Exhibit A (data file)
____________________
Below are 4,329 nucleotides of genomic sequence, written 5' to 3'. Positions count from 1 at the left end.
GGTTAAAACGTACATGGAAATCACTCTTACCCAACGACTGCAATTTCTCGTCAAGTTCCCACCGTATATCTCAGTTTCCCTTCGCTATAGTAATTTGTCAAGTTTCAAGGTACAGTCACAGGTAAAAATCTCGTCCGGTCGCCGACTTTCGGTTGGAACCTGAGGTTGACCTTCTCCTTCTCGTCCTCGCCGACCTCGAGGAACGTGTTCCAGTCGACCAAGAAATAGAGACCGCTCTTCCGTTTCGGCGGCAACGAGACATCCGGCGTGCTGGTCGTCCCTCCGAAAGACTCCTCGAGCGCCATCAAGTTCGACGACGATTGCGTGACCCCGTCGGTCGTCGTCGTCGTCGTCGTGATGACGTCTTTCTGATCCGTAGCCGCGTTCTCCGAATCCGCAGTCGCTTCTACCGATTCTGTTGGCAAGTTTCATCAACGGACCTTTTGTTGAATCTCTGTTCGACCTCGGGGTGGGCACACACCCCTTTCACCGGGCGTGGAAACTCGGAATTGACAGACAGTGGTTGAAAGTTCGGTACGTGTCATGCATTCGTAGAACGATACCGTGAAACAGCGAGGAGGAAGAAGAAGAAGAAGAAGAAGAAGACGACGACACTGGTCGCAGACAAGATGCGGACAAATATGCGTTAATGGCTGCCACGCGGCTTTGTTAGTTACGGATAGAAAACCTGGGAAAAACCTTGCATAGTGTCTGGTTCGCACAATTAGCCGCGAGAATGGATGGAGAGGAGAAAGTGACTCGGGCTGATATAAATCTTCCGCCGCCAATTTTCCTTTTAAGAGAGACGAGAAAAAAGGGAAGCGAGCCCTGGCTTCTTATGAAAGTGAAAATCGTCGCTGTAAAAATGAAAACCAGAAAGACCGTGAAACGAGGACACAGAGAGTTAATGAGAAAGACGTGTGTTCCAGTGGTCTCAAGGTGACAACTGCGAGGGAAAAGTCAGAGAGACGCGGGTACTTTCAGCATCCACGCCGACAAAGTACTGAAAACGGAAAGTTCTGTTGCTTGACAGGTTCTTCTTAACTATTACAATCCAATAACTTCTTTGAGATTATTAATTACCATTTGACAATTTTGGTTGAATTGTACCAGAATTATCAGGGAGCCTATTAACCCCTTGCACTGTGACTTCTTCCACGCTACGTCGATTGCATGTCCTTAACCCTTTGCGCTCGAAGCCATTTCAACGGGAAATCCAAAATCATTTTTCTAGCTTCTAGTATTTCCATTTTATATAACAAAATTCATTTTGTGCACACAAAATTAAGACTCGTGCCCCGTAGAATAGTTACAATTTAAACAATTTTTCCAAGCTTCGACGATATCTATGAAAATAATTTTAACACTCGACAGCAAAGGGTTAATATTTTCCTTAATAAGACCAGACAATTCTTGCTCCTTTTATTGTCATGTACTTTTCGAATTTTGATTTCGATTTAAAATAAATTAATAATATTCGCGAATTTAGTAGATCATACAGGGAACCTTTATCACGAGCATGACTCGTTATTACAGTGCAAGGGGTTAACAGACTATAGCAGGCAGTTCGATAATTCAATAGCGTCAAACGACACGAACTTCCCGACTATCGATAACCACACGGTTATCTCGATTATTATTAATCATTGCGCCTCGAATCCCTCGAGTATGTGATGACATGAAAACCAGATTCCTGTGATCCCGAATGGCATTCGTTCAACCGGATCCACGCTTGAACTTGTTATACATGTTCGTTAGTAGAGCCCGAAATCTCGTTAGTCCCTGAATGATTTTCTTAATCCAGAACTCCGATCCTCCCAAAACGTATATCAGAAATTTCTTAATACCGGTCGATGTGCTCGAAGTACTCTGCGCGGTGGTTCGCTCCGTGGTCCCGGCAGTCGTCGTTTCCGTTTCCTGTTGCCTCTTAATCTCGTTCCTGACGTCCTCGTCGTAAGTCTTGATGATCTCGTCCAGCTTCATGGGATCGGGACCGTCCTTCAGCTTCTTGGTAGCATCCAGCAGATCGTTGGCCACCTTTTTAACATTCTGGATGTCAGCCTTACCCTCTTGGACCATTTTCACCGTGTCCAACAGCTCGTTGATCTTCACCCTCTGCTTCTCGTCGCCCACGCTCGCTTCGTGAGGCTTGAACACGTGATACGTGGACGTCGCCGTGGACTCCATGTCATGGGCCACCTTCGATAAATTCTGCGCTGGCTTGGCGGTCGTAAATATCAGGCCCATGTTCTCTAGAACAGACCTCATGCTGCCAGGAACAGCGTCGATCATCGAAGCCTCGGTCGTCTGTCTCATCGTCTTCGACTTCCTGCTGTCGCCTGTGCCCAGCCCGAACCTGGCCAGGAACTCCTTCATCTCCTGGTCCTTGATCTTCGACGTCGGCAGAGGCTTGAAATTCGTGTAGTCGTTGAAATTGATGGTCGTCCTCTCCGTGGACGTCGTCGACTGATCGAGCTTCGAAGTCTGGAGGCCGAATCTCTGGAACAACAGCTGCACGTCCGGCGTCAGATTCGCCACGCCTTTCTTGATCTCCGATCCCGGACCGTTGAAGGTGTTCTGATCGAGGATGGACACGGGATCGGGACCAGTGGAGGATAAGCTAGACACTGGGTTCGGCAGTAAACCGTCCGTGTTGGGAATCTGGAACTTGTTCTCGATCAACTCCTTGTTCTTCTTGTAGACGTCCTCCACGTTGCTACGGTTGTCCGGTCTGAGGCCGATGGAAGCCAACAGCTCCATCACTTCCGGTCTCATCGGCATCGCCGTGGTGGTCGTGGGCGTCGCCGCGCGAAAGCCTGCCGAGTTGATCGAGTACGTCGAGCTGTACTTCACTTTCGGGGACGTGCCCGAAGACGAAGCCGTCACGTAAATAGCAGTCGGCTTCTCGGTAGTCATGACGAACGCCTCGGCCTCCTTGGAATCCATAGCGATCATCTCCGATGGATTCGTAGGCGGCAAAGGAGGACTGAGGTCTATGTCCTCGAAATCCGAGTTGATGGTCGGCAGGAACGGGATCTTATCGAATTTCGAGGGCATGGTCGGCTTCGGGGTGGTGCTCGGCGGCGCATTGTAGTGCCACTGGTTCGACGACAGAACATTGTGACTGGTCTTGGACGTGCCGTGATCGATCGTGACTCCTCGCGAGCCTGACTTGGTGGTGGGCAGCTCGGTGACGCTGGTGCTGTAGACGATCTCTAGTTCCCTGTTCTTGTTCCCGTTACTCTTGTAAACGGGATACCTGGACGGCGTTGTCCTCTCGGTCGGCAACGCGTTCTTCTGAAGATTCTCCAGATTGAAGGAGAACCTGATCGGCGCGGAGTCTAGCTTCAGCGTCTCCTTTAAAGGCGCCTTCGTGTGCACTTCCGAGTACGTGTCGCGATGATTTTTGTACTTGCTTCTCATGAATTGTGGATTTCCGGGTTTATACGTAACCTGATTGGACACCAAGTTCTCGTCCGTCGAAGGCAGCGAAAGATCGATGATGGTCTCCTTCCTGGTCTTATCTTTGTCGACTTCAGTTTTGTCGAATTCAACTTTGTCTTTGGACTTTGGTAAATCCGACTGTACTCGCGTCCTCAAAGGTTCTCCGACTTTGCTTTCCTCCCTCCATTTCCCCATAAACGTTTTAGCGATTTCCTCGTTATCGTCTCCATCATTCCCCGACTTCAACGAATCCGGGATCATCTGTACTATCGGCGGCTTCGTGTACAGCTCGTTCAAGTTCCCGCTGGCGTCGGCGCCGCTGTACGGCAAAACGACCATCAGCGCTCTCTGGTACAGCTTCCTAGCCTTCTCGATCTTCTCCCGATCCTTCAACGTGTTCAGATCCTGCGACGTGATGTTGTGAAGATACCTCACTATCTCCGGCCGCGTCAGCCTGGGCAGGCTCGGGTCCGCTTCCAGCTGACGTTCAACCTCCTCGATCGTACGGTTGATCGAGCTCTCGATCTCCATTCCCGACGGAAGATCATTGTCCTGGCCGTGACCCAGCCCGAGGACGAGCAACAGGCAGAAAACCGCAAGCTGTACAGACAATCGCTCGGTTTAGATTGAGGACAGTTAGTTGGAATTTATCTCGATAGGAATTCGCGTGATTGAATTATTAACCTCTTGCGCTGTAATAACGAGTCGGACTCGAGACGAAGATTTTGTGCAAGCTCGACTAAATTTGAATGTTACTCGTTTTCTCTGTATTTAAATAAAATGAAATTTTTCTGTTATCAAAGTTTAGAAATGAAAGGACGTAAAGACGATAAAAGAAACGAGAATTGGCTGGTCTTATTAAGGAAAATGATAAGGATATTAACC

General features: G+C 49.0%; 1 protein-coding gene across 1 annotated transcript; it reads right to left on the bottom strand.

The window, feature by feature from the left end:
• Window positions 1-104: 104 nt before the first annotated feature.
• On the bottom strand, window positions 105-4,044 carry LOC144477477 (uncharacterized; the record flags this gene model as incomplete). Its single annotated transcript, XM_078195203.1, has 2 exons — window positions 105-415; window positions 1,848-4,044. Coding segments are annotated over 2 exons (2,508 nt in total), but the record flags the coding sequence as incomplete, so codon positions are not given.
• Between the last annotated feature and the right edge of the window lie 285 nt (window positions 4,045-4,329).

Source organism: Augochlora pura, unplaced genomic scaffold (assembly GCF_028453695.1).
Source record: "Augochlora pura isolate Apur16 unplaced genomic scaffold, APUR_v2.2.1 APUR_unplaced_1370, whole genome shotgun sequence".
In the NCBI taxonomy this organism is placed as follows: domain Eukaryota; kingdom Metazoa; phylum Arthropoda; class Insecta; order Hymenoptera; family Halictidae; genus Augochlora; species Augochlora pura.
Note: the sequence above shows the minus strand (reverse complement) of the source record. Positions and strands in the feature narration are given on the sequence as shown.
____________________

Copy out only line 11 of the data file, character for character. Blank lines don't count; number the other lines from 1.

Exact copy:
Note: the sequence above shows the minus strand (reverse complement) of the source record. Positions and strands in the feature narration are given on the sequence as shown.